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This is one of the rhymes
Taught in Shri Guru Gobind Singh Hindi Primary School
One of the quavering anthems of olden days sung by those
Now addressed as ma-baba-grandma
It is someone's idea of fun or pastime, rhythmnon-rhythmmarching-rhythm
Oh look, the vermilion-anointed forehead of the Queen is still the same
Or to all of history it shows the power of the power game.
This is the broad formula of Eastern metaphysics 
That everyone has to die one day.
Oops! In the rhyme-story invoked at the end,
No one among the three died dawdling, they died
Doing their work, hup ho! they died fighting their war, bravo!
Why isn’t there a word like martyr for them – bearing such a placard
Was the man who just passed by me, named
Swami Varg-Chaitanya Kirti-Akankshi 1008¹
Like our tribal poet, Bhujang Meshram²
I too had asked innocently 
About Sivakasi³ the city that makes firecrackers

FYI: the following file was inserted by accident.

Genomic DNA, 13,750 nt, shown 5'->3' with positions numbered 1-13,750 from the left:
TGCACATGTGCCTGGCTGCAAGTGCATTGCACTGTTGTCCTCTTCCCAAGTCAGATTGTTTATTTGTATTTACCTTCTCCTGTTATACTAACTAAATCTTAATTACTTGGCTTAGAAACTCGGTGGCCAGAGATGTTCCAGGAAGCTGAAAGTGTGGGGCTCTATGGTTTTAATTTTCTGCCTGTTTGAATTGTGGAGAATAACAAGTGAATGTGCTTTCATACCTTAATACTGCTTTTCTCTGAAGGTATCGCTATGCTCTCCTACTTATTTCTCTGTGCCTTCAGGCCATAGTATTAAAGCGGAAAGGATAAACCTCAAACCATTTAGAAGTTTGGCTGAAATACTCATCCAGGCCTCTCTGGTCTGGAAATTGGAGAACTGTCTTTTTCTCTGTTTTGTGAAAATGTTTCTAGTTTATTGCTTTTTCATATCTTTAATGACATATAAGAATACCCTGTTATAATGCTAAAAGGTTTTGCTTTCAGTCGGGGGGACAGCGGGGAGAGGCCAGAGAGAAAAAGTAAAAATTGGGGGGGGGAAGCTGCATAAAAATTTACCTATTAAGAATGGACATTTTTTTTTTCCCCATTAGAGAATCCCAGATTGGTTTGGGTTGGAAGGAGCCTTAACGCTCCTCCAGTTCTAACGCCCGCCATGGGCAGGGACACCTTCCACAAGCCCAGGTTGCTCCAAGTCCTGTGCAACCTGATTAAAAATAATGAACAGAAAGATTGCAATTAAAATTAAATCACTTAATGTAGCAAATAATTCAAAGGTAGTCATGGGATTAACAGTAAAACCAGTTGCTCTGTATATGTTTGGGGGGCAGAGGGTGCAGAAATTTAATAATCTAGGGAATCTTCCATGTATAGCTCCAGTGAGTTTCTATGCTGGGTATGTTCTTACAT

Why doesn’t its childhood ever go away?
The less the IQ, the better the poem would be; life too.
I say, wherever you have to live, take retirement from there;
In so doing, you’d derive the pleasure of a duplex house :-)
Dear me, no!
This is not a classroom struggle between Class 1-A and 1-B
This struggle is intricate, as cryptic as my class-map.
To present anything the way it is, would be against our customs
So the way I’ve come to office in my Bermudas and t-shirt
(I warned you this would happen)
The same way in this preshentation I päshte
A moving song of my middle class, read carefully:
The King died in the war he fought
The Queen died in the cooking pot
The Children died studying a lot . . .

Translator's Note: 1. Swami Varg-Chaitanya Kirti-Akankshi 1008: A satirical name that literally means, “A class-conscious, fame-aspiring swami.” 1008: In the Hindu tradition, certain numbers like 18, 108, 1008 are considered important. This alludes, among other things, to the number of chakras or energy centres in the human system. Consequently, the numbers 108 or 1008 are sometimes appended to the names of the holy men, the sadhus and the swamis as a mark of respect. The greater the number, the more respected the sadhu. 2. Bhujang Meshram: A Marathi poet of high standing from the state of Maharashtra. He was a pre-eminent figure in the Marathi Dalit-tribal poetry movement. 3. Sivakasi: A city in the state of Tamil Nadu in South India, known for its firework factories and high level of child labour in these unsafe environments.